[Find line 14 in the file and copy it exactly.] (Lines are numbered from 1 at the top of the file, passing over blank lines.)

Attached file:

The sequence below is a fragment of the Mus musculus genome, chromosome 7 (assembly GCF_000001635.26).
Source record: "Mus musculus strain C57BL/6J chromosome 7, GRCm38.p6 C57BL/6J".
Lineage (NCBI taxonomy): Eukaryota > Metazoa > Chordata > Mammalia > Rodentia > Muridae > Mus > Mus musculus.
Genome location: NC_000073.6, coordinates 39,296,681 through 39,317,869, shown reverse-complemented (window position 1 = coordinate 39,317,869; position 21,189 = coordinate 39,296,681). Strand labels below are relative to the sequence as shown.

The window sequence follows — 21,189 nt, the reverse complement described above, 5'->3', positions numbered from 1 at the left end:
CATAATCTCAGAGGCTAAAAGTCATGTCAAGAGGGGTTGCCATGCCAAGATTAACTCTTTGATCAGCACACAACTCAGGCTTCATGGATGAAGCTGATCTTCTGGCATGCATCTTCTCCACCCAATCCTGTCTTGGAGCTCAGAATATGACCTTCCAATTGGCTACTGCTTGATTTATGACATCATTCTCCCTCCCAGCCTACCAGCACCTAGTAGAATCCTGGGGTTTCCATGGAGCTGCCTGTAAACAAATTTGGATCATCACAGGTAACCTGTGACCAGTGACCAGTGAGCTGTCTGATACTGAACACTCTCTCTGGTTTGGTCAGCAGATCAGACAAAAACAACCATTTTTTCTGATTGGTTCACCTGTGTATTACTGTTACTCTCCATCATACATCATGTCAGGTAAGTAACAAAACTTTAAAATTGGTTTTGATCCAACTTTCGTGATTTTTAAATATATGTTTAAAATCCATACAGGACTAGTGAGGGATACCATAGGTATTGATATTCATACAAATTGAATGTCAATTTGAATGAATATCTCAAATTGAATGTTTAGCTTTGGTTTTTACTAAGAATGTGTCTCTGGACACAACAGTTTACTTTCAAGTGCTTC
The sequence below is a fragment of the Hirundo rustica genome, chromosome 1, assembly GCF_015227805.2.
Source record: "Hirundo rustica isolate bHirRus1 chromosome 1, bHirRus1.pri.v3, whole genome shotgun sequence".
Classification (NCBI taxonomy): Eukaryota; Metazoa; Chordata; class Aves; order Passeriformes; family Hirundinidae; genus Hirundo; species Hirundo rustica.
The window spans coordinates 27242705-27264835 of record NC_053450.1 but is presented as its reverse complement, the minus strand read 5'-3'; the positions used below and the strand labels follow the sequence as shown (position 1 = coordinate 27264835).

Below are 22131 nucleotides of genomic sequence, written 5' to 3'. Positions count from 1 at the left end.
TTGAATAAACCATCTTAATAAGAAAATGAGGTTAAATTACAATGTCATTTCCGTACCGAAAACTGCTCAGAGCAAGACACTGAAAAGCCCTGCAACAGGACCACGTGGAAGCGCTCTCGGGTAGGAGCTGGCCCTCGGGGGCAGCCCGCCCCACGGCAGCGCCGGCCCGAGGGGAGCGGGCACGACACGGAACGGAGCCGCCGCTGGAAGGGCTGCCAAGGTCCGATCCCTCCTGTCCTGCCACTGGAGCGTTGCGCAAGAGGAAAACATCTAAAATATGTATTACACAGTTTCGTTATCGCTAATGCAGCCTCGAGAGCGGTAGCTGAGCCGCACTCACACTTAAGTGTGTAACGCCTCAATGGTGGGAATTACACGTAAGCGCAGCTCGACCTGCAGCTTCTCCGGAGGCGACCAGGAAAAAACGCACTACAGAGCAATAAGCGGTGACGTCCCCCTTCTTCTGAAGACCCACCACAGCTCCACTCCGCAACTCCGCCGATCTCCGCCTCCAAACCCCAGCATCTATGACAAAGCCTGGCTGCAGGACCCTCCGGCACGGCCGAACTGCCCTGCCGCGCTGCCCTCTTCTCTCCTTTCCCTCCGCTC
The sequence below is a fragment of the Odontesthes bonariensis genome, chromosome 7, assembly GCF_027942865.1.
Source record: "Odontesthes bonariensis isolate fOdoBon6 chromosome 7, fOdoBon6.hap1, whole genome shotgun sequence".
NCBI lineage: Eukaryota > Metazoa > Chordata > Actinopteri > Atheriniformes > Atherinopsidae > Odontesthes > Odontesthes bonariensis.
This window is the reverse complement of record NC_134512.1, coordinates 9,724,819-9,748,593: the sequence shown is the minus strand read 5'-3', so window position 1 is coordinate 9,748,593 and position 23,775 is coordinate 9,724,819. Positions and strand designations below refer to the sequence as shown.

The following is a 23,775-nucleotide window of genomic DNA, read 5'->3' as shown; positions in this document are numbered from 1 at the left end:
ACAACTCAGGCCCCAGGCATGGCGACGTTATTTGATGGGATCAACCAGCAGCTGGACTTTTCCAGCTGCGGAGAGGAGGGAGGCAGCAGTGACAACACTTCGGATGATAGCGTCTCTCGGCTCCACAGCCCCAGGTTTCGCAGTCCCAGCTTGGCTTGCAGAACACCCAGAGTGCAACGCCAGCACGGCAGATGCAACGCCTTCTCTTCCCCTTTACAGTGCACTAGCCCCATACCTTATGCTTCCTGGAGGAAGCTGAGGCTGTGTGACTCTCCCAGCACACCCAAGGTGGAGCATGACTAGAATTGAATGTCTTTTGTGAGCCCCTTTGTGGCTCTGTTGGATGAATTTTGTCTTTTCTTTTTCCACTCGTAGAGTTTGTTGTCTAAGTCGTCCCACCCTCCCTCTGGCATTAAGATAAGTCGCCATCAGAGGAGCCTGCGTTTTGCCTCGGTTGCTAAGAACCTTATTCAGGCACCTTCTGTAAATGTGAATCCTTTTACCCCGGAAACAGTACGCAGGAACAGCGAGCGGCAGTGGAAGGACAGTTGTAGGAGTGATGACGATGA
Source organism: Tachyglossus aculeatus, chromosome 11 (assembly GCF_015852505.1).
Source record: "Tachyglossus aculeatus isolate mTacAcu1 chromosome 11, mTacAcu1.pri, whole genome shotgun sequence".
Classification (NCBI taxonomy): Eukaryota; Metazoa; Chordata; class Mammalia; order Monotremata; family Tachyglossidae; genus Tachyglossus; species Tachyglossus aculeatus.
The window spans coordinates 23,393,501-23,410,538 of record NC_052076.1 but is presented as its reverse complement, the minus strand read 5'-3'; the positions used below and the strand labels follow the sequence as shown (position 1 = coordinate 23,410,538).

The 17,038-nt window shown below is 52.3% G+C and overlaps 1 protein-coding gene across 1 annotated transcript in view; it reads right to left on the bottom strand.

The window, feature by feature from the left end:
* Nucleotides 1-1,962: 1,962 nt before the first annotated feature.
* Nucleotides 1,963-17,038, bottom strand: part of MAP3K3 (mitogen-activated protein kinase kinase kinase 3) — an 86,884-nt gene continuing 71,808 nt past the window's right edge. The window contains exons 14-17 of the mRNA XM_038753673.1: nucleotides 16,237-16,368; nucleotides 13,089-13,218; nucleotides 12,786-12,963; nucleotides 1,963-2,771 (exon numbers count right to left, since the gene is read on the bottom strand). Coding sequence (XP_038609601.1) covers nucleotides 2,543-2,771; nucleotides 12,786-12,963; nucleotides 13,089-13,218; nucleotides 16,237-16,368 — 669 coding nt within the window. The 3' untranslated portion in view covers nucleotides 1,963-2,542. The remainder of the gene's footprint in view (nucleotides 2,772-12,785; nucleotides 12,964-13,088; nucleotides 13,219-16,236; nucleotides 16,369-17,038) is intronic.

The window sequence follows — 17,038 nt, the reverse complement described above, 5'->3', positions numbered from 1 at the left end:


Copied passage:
Source record: "Odontesthes bonariensis isolate fOdoBon6 chromosome 7, fOdoBon6.hap1, whole genome shotgun sequence".